Les Misérables (2012) Director: Tom Hooper
My introduction to the world of Les Misérables was, of course, the novel American Psycho by Bret Easton Ellis: the narrator of that book, Patrick Bateman, is (somewhat ironically) obsessed with the Les Misérables musical. This inspired me to buy the original cast recordings of the musical (both the original Broadway cast recording AND the original London cast version: like Bateman I preferred the British version). The Broadway version came with a synopsis in the CD booklet that explained the story, but because it was written in such tiny print I never bothered to read it... instead I would just listen to the songs and try to figure out the story through the lyrics over the years. Then, in 2011, I was able to catch a performance of the musical itself at PPAC in Providence, and while waiting for the show to start I finally read a synopsis of the show in the program book that I was given. In 2012 I saw the movie that I'm about to write about now, and in 2015 I finished reading the original Victor Hugo novel (which I highly recommend, by the way... a truly great book). So I guess you could say I'm a big fan of the entire Les Misérables phenomenon in general. Hell, years ago through eBay I even was able to get my hands on an original vintage Broadway Theatre Les Misérables playbill from 1986.
Anyway, I saw the 2012 film adaptation of Les Misérables on February 19th, 2013: I think it may have been the last week or so that it was in theaters. The main reason I put it off so long (aside from the fact that generally I don't like going to movie theaters) is that I was worried it would suck. But to my surprise I really enjoyed it. The production, costumes and sets were very nice, and I thought the cast as a whole was pretty good, with Hugh Jackman especially effective as Jean Valjean (Aaron Tveit's Enjolras was pretty good as well). It stayed pretty true to the musical and even threw in some nice nods to the Hugo novel (which I wasn't aware of at the time, because as I noted earlier, I didn't read the novel until 2015).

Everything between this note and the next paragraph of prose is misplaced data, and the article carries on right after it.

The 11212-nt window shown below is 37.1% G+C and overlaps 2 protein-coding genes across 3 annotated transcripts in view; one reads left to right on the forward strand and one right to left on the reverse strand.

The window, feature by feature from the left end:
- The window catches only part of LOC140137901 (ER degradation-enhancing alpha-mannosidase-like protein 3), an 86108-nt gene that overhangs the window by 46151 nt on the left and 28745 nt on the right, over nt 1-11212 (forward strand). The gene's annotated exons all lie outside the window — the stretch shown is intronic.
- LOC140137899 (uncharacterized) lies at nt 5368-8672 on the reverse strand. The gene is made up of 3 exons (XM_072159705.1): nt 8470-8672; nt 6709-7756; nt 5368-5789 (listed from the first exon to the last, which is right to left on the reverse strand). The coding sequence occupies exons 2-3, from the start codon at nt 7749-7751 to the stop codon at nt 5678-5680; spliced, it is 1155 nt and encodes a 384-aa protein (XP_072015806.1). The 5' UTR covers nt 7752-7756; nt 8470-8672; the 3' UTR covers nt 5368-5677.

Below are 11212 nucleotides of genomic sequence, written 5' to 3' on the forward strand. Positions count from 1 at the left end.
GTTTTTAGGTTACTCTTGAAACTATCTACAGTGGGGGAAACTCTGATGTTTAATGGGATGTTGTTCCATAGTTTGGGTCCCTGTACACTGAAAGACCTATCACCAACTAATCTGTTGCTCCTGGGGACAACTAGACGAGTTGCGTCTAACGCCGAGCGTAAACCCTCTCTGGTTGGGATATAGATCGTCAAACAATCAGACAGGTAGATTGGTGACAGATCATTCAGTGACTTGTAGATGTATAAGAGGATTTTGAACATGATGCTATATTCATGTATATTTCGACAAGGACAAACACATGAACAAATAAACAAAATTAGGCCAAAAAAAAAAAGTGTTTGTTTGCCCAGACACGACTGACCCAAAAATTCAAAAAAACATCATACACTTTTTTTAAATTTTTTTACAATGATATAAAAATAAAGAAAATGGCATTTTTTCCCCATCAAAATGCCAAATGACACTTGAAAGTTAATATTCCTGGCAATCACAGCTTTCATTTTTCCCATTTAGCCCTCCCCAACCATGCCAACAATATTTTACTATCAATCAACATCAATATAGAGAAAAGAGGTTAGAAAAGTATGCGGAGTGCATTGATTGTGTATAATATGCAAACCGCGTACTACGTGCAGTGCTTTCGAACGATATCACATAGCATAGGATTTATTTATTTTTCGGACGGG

My other big worry about seeing it in theaters was I worried about getting "emotional" in public. I've long found the story of Les Misérables tremendously and profoundly moving (as melodramatic as it is), and when I had seen the musical the previous year I had gotten a little teary-eyed during the epilogue. But I figured the theater would be dark, who would really notice anyway? And for the most part I was able to get through most of the film dodging that bullet (had a close call during Anne Hathaway's "I Dreamed a Dream" number, though). And I was doing good righttttt up until the end, until the film got to Valjean's death scene. That damn lyric "To love another person/Is to see the face of God" kills me every time: it doesn't help matters that in the film it's co-sung by Colm Wilkinson (the original Jean Valjean!) as the spirit of the Bishop Myriel, the man who first set Valjean on his path to grace and redemption. Yeah, I won't lie, when the ghost of the Bishop appeared to usher Valjean into the afterlife, that got to me: after the film was done I had to duck into an empty stall in the nearest men's restroom until I had composed myself. And I wasn't the only one!